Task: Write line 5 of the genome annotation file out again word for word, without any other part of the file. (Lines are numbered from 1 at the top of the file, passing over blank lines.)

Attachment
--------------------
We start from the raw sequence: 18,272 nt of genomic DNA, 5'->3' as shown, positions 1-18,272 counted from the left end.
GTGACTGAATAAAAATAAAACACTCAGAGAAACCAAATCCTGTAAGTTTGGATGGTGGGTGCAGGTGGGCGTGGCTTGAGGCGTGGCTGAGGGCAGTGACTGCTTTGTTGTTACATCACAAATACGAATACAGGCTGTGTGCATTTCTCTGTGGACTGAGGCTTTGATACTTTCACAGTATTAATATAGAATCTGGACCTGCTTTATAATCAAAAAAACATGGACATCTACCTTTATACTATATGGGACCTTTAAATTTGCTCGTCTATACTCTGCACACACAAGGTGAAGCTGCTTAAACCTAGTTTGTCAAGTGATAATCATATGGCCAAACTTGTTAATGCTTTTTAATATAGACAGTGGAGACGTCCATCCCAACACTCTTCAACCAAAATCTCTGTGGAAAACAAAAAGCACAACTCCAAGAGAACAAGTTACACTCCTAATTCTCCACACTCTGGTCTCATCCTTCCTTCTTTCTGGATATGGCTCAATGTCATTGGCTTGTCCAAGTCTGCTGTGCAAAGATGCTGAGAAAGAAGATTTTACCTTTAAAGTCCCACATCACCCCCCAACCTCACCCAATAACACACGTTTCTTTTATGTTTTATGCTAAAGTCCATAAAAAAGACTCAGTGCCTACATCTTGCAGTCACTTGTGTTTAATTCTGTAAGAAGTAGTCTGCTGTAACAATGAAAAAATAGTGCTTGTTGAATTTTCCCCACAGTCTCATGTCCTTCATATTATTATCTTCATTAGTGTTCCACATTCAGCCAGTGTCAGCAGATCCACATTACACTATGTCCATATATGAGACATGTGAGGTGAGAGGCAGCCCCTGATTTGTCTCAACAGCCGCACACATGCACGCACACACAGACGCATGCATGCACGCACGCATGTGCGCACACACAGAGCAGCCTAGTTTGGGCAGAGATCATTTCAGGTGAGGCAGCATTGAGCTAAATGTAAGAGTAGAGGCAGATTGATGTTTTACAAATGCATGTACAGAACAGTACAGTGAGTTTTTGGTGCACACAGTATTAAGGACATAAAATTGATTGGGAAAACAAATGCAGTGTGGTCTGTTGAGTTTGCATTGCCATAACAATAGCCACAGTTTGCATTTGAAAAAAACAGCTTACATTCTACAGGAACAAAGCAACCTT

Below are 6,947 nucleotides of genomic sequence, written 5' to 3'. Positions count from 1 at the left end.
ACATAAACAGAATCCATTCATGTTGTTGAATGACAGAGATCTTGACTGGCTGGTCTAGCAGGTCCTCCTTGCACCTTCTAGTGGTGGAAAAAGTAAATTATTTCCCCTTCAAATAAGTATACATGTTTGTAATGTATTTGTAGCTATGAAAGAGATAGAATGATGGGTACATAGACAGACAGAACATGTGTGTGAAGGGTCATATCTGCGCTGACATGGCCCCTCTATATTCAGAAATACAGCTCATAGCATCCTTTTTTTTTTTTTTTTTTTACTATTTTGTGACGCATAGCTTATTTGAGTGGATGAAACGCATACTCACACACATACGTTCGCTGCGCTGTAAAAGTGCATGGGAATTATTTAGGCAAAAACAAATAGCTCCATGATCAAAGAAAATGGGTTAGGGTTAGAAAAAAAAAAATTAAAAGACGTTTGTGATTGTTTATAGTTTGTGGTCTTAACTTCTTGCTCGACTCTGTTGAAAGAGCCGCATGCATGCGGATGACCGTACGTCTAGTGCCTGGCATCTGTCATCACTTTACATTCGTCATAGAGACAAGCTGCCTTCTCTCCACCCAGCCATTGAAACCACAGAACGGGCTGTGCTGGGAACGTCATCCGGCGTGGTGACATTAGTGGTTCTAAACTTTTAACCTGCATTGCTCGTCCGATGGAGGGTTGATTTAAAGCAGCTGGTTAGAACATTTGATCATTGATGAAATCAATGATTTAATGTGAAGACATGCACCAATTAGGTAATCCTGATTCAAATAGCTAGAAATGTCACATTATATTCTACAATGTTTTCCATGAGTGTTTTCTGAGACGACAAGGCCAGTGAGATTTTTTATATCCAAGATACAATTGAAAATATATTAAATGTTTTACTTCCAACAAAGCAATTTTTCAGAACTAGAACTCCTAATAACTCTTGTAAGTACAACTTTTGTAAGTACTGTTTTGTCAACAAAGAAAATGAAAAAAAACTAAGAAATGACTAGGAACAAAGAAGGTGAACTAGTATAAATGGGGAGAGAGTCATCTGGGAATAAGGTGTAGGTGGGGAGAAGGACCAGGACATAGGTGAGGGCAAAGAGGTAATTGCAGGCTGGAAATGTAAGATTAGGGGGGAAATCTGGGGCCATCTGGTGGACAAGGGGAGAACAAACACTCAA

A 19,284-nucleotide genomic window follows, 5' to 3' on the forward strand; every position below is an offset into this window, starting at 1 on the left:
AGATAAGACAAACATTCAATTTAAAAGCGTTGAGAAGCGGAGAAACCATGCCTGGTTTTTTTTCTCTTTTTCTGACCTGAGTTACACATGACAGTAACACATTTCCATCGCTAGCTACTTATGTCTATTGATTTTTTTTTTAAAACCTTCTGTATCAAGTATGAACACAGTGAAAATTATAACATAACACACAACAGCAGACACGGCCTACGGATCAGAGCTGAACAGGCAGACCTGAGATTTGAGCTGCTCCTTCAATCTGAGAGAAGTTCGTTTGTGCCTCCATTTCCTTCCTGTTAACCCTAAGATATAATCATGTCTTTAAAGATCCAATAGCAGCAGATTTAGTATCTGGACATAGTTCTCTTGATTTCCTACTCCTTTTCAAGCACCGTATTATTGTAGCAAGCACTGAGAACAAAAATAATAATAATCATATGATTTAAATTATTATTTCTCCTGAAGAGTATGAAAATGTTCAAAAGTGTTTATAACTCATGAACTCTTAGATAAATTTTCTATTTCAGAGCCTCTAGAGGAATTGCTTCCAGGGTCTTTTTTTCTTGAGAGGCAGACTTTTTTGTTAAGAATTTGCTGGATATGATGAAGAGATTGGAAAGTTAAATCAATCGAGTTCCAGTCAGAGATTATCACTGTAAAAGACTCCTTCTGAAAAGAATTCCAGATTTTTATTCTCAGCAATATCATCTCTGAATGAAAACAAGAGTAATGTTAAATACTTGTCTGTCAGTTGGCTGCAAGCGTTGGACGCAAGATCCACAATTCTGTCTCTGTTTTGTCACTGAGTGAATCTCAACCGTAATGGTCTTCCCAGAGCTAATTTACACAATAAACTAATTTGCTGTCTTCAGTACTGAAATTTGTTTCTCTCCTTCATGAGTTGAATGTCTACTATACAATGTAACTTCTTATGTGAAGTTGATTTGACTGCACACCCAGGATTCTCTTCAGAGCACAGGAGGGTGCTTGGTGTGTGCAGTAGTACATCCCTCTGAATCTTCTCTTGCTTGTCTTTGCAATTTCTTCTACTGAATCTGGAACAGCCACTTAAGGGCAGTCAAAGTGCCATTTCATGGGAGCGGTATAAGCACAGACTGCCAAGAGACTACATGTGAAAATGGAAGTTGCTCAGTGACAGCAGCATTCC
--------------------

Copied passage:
A 19,284-nucleotide genomic window follows, 5' to 3' on the forward strand; every position below is an offset into this window, starting at 1 on the left: